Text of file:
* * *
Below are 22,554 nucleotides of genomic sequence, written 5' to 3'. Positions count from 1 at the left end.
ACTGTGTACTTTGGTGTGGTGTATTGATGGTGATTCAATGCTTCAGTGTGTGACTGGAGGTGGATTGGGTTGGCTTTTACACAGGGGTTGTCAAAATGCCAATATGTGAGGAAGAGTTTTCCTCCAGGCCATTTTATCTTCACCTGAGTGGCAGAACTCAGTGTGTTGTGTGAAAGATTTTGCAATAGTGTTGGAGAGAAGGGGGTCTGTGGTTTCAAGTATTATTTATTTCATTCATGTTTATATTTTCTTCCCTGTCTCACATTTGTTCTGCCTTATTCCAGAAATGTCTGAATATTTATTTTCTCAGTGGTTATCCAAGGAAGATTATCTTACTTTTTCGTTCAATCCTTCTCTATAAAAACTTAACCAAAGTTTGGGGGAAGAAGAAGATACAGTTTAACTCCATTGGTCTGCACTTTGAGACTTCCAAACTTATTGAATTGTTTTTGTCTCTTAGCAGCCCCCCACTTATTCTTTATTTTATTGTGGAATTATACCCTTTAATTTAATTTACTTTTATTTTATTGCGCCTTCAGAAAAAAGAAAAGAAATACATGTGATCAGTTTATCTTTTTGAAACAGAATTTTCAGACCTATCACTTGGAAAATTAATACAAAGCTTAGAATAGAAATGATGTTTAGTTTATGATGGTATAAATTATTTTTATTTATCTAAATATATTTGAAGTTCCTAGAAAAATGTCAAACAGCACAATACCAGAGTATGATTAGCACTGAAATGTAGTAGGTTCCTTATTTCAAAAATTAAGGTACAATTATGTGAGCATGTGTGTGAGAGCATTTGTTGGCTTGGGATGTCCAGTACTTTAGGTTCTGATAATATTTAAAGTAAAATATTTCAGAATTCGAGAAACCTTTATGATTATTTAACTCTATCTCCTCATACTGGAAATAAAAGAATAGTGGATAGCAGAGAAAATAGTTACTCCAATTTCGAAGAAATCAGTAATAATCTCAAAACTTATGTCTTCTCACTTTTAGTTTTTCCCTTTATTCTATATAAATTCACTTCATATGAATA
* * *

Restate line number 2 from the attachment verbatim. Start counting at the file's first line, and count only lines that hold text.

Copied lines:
ACTGTGTACTTTGGTGTGGTGTATTGATGGTGATTCAATGCTTCAGTGTGTGACTGGAGGTGGATTGGGTTGGCTTTTACACAGGGGTTGTCAAAATGCCAATATGTGAGGAAGAGTTTTCCTCCAGGCCATTTTATCTTCACCTGAGTGGCAGAACTCAGTGTGTTGTGTGAAAGATTTTGCAATAGTGTTGGAGAGAAGGGGGTCTGTGGTTTCAAGTATTATTTATTTCATTCATGTTTATATTTTCTTCCCTGTCTCACATTTGTTCTGCCTTATTCCAGAAATGTCTGAATATTTATTTTCTCAGTGGTTATCCAAGGAAGATTATCTTACTTTTTCGTTCAATCCTTCTCTATAAAAACTTAACCAAAGTTTGGGGGAAGAAGAAGATACAGTTTAACTCCATTGGTCTGCACTTTGAGACTTCCAAACTTATTGAATTGTTTTTGTCTCTTAGCAGCCCCCCACTTATTCTTTATTTTATTGTGGAATTATACCCTTTAATTTAATTTACTTTTATTTTATTGCGCCTTCAGAAAAAAGAAAAGAAATACATGTGATCAGTTTATCTTTTTGAAACAGAATTTTCAGACCTATCACTTGGAAAATTAATACAAAGCTTAGAATAGAAATGATGTTTAGTTTATGATGGTATAAATTATTTTTATTTATCTAAATATATTTGAAGTTCCTAGAAAAATGTCAAACAGCACAATACCAGAGTATGATTAGCACTGAAATGTAGTAGGTTCCTTATTTCAAAAATTAAGGTACAATTATGTGAGCATGTGTGTGAGAGCATTTGTTGGCTTGGGATGTCCAGTACTTTAGGTTCTGATAATATTTAAAGTAAAATATTTCAGAATTCGAGAAACCTTTATGATTATTTAACTCTATCTCCTCATACTGGAAATAAAAGAATAGTGGATAGCAGAGAAAATAGTTACTCCAATTTCGAAGAAATCAGTAATAATCTCAAAACTTATGTCTTCTCACTTTTAGTTTTTCCCTTTATTCTATATAAATTCACTTCATATGAATA